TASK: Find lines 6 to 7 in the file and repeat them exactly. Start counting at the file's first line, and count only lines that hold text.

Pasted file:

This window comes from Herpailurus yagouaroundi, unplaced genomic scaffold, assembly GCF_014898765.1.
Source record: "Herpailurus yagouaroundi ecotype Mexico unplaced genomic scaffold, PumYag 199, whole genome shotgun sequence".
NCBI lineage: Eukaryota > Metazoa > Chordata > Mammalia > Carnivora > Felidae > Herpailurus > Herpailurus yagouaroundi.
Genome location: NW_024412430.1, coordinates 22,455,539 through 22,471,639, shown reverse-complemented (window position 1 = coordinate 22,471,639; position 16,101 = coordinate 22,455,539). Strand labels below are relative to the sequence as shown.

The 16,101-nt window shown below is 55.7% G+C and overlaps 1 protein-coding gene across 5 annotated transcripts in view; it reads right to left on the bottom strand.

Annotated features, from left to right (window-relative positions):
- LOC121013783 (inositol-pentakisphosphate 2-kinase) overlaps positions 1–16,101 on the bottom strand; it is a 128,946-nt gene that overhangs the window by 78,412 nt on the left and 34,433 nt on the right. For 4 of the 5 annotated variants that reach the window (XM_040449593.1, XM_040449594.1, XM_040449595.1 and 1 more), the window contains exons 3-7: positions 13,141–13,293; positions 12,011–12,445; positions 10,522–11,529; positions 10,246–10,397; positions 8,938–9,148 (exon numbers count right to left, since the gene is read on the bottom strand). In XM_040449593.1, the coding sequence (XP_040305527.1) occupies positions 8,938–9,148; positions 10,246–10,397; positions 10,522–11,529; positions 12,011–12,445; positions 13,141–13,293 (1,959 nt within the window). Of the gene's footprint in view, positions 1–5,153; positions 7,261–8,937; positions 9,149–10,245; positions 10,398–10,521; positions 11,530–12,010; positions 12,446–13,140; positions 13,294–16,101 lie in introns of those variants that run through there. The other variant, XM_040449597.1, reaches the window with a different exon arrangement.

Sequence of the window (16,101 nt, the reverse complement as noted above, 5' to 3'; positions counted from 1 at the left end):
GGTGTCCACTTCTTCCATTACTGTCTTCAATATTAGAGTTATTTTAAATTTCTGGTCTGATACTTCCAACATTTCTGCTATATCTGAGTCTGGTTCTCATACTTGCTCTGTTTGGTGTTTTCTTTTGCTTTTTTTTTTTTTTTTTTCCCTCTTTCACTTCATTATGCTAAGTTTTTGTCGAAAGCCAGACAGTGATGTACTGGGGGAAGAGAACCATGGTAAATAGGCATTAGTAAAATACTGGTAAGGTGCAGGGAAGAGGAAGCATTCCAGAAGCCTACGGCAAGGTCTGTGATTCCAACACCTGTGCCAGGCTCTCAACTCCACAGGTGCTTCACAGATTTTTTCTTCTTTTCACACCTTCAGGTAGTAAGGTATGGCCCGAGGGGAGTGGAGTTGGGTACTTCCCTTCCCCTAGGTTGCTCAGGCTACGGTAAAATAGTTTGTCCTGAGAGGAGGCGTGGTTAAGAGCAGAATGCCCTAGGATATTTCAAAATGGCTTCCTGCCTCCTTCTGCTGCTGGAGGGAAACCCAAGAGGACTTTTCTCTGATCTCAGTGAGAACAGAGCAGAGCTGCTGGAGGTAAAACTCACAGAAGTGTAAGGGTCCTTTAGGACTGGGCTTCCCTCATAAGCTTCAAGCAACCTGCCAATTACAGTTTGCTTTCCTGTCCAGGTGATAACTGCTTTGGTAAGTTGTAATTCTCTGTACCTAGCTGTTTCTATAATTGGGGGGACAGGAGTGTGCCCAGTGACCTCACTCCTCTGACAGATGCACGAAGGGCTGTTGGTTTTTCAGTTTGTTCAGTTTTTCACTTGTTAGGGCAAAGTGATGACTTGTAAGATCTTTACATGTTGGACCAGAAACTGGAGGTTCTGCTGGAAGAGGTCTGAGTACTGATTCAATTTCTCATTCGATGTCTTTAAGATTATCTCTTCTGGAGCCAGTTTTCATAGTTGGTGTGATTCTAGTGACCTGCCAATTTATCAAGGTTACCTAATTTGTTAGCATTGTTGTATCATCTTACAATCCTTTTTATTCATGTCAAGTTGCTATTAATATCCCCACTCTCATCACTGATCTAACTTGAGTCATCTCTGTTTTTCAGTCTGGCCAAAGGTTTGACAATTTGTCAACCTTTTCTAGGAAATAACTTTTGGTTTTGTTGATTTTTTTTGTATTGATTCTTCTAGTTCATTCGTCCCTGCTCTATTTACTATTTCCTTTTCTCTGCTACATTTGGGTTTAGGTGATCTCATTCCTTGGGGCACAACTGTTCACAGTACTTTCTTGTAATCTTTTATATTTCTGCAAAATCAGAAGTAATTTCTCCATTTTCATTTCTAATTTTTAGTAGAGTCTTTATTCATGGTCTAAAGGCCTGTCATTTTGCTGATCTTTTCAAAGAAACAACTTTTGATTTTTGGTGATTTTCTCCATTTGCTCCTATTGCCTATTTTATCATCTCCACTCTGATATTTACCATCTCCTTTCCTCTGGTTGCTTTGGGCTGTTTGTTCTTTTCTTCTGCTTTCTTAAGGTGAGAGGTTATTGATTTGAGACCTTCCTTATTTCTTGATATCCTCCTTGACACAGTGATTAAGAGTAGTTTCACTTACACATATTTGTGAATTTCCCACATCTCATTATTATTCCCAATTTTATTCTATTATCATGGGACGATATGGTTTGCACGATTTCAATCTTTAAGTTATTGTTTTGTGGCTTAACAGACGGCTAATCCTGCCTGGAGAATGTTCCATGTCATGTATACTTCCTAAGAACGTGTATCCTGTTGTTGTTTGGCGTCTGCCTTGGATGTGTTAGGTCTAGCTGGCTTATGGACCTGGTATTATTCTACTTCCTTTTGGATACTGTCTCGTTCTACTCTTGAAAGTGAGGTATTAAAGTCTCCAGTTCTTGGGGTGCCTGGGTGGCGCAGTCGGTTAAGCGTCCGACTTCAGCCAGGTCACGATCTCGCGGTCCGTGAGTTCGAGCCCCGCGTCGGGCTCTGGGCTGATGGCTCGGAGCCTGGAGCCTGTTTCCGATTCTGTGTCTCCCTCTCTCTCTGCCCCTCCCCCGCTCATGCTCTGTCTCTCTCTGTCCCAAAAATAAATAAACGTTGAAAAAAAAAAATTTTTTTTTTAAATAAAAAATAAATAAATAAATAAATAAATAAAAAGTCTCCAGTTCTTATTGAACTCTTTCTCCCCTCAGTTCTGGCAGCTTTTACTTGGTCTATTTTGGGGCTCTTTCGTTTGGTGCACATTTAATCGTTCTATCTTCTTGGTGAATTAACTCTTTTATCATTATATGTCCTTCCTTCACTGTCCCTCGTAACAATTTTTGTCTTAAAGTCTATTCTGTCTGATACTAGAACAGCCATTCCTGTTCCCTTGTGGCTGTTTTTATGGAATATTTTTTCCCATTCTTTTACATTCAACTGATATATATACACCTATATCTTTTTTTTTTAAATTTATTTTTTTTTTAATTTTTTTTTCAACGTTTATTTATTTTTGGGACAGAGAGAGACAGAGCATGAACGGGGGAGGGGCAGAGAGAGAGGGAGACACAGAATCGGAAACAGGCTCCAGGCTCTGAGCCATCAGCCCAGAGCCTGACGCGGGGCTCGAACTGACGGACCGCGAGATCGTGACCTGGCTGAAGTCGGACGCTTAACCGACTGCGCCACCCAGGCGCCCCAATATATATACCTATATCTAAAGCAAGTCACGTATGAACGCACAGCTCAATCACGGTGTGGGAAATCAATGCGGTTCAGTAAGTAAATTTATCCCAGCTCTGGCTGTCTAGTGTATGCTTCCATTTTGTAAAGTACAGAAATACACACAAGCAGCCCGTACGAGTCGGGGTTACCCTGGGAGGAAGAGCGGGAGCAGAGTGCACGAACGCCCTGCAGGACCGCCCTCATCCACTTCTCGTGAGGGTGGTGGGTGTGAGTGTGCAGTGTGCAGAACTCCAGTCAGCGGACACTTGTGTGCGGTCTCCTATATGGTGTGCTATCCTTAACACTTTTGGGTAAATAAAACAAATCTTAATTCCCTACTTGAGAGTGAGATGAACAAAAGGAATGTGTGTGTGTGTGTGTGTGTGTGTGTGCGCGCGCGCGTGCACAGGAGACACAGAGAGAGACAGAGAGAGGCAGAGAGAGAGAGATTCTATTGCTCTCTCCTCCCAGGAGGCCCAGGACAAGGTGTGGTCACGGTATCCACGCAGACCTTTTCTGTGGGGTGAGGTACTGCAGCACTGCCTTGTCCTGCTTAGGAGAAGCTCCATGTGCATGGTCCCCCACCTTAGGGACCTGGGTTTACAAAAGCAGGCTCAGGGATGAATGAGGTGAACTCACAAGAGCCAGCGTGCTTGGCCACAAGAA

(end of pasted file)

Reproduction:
Annotated features, from left to right (window-relative positions):
- LOC121013783 (inositol-pentakisphosphate 2-kinase) overlaps positions 1–16,101 on the bottom strand; it is a 128,946-nt gene that overhangs the window by 78,412 nt on the left and 34,433 nt on the right. For 4 of the 5 annotated variants that reach the window (XM_040449593.1, XM_040449594.1, XM_040449595.1 and 1 more), the window contains exons 3-7: positions 13,141–13,293; positions 12,011–12,445; positions 10,522–11,529; positions 10,246–10,397; positions 8,938–9,148 (exon numbers count right to left, since the gene is read on the bottom strand). In XM_040449593.1, the coding sequence (XP_040305527.1) occupies positions 8,938–9,148; positions 10,246–10,397; positions 10,522–11,529; positions 12,011–12,445; positions 13,141–13,293 (1,959 nt within the window). Of the gene's footprint in view, positions 1–5,153; positions 7,261–8,937; positions 9,149–10,245; positions 10,398–10,521; positions 11,530–12,010; positions 12,446–13,140; positions 13,294–16,101 lie in introns of those variants that run through there. The other variant, XM_040449597.1, reaches the window with a different exon arrangement.